Accountable with what consequences?
"The federal government imposes requirements on, and demands accountability from, state child welfare systems as a condition of providing funding. The legal consequence of failure to comply with those requirements is a reduction in financial support. Virtually all of the federal regulations governing monitoring procedures stipulate financial penalties and/or repayments with interest for disallowances based on inappropriate expenditures. Because imposition of penalties can involve very large sums, especially in the case of Title IV-E eligibility-related penalties and disallowances, states generally mount significant legal defenses, sometimes lasting for years, to avoid repayment or to reach settlements that reduce what they owe. To date, no state has been penalized for failure to meet its CFSR Program Improvement Plan targets, but there are likely to be failures that will invoke penalties.
The historical record on the effectiveness of federal penalties suggests
that actual imposition of penalties has not played a very significant role
in improving state systems. Some believe that the threat of penalties is
in itself an effective accountability measure and has a salutary effect
in commanding the attention of governors and state legislatures whose decisions
about budget allocations are crucial to an agency's capacity to undertake
necessary improvements. On the other hand, the lengthy delays in imposing
of penalties make it unlikely that the same political and agency leaders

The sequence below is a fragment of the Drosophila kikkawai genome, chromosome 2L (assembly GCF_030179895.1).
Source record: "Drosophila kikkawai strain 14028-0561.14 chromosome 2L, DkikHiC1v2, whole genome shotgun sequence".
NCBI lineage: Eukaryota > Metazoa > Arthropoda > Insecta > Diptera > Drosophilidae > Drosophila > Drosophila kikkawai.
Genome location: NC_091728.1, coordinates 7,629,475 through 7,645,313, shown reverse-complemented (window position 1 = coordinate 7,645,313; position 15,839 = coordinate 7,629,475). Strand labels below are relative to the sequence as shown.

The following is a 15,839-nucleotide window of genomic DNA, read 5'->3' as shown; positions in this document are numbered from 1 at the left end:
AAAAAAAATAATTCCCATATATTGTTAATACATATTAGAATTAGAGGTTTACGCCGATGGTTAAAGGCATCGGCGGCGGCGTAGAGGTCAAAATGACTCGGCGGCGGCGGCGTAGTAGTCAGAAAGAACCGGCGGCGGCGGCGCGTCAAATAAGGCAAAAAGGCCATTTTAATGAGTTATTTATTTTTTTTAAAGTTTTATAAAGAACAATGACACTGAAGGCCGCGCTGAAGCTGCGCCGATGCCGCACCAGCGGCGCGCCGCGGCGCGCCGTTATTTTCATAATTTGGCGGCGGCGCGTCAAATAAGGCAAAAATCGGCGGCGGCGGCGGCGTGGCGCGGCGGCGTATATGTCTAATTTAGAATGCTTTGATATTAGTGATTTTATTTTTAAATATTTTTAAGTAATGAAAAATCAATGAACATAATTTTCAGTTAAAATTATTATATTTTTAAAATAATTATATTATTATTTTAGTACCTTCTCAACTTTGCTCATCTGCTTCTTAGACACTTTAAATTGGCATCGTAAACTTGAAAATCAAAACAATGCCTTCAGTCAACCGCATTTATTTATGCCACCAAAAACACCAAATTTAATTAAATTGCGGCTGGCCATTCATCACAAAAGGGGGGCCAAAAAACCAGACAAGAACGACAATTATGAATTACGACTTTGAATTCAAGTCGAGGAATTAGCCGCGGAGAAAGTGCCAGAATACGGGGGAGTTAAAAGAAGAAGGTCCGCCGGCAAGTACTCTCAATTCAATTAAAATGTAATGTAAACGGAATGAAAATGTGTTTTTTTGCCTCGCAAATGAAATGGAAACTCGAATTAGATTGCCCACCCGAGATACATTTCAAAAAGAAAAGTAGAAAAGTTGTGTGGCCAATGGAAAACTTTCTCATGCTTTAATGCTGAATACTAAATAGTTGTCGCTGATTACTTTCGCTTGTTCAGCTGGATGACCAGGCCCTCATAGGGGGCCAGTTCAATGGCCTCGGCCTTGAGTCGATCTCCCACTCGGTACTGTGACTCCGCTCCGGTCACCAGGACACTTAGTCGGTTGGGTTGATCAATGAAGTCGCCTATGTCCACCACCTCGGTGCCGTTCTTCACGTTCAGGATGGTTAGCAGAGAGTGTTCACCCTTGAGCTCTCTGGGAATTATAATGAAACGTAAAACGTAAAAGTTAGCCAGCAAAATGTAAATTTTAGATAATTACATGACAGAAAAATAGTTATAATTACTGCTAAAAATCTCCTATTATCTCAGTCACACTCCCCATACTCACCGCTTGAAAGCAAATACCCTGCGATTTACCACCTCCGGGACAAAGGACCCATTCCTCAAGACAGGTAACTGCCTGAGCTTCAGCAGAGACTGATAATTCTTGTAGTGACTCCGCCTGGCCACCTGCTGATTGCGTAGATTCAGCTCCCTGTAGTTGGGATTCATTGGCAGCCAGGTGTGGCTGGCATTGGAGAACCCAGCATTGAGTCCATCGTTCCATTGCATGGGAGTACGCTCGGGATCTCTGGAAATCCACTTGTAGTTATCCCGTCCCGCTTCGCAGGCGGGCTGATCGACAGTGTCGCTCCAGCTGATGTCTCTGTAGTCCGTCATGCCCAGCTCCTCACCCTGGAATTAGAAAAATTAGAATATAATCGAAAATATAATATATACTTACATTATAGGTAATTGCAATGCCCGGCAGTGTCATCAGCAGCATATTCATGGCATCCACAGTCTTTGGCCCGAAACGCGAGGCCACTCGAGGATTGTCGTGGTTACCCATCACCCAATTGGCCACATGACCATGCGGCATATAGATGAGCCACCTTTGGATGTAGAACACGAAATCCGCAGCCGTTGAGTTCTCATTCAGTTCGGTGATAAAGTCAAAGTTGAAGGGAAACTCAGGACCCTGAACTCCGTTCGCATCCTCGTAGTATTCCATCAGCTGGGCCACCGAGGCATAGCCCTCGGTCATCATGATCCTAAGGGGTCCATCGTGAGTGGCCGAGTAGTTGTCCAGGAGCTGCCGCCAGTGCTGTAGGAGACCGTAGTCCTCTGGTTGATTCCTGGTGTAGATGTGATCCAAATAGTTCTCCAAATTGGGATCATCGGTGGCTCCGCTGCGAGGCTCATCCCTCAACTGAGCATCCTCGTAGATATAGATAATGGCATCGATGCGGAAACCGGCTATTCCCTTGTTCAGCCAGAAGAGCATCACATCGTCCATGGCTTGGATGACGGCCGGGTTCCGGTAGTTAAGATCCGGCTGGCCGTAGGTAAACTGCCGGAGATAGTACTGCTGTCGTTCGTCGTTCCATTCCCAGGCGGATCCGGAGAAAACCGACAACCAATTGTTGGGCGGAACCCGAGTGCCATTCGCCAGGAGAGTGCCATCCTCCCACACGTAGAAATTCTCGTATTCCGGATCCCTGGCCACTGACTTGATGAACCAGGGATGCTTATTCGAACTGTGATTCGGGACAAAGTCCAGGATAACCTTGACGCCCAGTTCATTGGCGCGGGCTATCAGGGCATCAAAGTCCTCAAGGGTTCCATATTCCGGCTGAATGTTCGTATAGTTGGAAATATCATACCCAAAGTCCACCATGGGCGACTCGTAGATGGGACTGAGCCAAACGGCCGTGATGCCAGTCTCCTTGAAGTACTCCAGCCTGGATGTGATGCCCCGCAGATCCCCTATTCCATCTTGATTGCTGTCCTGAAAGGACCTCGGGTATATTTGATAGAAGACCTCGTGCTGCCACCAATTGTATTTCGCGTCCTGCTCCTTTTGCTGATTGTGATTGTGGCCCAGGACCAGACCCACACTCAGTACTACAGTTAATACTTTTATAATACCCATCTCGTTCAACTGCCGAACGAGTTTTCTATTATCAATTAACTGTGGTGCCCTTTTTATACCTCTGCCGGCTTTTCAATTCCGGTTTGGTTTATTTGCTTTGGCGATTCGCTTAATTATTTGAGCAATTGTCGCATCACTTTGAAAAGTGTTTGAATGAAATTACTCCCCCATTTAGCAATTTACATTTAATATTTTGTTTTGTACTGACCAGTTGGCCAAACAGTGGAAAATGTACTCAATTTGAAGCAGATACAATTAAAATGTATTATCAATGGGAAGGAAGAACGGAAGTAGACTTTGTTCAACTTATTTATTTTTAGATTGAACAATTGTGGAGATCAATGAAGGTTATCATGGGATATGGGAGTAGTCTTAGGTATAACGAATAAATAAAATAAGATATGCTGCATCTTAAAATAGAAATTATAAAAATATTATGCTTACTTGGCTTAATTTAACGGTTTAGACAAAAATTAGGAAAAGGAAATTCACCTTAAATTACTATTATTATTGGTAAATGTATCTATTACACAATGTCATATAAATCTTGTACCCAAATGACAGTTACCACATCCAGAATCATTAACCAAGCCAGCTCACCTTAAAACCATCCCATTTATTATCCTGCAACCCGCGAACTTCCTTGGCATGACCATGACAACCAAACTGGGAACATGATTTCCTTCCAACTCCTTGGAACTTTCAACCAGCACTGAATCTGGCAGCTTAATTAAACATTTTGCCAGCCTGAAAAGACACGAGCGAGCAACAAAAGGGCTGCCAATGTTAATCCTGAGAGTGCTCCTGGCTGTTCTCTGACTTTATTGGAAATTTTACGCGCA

who presided over a flawed state child welfare system will be in office
when the state actually has to pay for its failures." END QUOTE
Everyone, every agency, every court, every prosecutor, every social worker, every legislator and every expert child and family therapist all have a heavy burden of this guilt to bear. We are all responsible for the failures of the child welfare system and perhaps those most responsible is the public if politics is going to be driven by public opinion instead of the wisdom and experiences of the many dedicated people who have already come forth and made every possible honest effort to bring to the attention of the legislature what is wrong and what should not be allowed if this nation's policies truly intends to protect children.
What is so rarely spoken about is perhaps a very "sacred cow!" The legal and justice system, or our court system, is not being recognized for its part in these problems while the freedom the judicial system has been given to interpret due process as it is applied to the citizen, the public servant and children that come before the courts.
The various tactics, trial strategies, and legal maneuvers so well executed
in our courts may be fine in criminal cases where the adversary system
is given far more credibility than it deserves. But these same procedures
and trial tactics have no place in a child protection, child custody, or
any other proceeding before a court involving the rights, welfare, and
well being of children.